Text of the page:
School of Business


Doctor of Business Administration


Gene Sullivan


Development, Leadership, Servant, Succession


Business | Business Administration, Management, and Operations | Management Sciences and Quantitative Methods | Operations and Supply Chain Management | Other Business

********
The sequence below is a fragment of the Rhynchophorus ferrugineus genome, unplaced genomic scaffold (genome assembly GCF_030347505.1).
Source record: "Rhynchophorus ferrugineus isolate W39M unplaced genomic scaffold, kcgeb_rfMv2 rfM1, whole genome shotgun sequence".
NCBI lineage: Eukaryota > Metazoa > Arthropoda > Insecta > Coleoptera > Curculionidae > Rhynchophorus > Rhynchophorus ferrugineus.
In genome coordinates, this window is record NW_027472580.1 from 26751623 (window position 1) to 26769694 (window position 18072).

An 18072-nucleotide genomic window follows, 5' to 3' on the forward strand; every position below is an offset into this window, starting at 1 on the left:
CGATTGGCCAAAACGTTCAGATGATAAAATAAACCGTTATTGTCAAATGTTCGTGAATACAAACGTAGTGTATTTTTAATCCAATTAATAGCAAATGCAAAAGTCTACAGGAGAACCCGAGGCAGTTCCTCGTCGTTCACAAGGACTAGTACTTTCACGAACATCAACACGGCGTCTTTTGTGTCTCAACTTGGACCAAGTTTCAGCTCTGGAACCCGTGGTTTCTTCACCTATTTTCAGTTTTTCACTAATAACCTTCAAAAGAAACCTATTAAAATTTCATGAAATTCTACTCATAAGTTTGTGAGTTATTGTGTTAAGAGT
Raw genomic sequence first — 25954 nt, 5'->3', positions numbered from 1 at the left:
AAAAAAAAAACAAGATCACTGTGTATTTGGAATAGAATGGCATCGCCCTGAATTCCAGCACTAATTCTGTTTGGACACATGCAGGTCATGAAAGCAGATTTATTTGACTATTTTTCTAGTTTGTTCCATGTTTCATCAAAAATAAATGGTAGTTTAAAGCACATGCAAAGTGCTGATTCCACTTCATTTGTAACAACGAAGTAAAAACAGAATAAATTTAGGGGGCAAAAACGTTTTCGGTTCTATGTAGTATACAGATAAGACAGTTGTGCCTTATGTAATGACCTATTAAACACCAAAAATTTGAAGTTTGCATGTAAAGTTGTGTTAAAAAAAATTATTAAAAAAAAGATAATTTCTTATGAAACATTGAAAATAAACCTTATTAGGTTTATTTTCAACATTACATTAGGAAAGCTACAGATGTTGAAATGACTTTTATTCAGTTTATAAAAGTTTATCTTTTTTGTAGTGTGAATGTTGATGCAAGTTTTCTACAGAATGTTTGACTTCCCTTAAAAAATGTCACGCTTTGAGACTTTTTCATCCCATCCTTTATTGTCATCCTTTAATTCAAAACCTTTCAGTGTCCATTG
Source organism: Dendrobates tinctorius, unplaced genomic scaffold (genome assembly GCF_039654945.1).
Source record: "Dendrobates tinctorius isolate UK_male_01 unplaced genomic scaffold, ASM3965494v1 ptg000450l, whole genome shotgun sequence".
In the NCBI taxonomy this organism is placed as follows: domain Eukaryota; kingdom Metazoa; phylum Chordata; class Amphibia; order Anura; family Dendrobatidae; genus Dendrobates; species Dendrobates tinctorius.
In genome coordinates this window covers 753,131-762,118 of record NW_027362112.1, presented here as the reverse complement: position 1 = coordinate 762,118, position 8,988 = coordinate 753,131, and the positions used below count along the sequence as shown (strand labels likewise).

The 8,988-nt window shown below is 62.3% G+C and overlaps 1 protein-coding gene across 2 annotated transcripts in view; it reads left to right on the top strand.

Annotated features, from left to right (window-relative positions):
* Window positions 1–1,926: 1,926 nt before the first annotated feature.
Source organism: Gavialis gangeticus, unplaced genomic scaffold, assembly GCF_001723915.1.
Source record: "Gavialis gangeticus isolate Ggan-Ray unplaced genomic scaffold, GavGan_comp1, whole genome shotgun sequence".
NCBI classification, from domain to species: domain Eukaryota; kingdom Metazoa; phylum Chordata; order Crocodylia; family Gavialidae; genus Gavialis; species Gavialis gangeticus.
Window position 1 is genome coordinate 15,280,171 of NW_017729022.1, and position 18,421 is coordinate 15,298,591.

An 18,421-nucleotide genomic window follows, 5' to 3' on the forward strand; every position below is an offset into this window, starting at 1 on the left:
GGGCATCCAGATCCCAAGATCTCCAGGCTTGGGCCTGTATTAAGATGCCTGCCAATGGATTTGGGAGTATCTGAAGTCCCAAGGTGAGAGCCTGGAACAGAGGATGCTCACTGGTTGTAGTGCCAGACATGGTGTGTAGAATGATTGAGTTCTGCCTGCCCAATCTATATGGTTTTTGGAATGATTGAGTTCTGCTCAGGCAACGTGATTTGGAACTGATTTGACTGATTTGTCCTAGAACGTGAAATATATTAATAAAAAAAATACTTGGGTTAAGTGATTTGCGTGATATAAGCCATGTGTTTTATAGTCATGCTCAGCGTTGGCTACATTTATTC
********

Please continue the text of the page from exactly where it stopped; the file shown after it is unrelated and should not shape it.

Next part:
The development of high-performing employees with the potential to assume leadership roles remains a vital exercise for organizations. Public and private sector organizations of all sizes have implemented programs focused on developing the next generation of leaders. The researcher explored the issue of how a national service industry organization is experiencing varied levels of success of leader development in the case of geographically dispersed mid-level procurement managers in the trucking logistics group. Guided by elements of successful leader development programs, the purpose of this collective qualitative case study was to discover the common issues and factors that lead to success or failure in the application of leader development programs. The study was primarily informed by structured participant interviews with current managers and potential successors across multiple offices within the group. Organizational artifacts were reviewed, and member checking was conducted for validation and to establish reliability. The findings of the study suggested that the leadership style of the manager was an important component of leader development programs. Organizations may benefit from implementing practices that encourage servant and visionary leadership behaviors in current and future managers as a means to cascade the positive effects of these styles throughout the organization. Further, there is a similarity between the servant leadership style demonstrated by Jesus and the outcome on His disciples, and that of applying a servant leader approach to developing next generation leaders in organizations.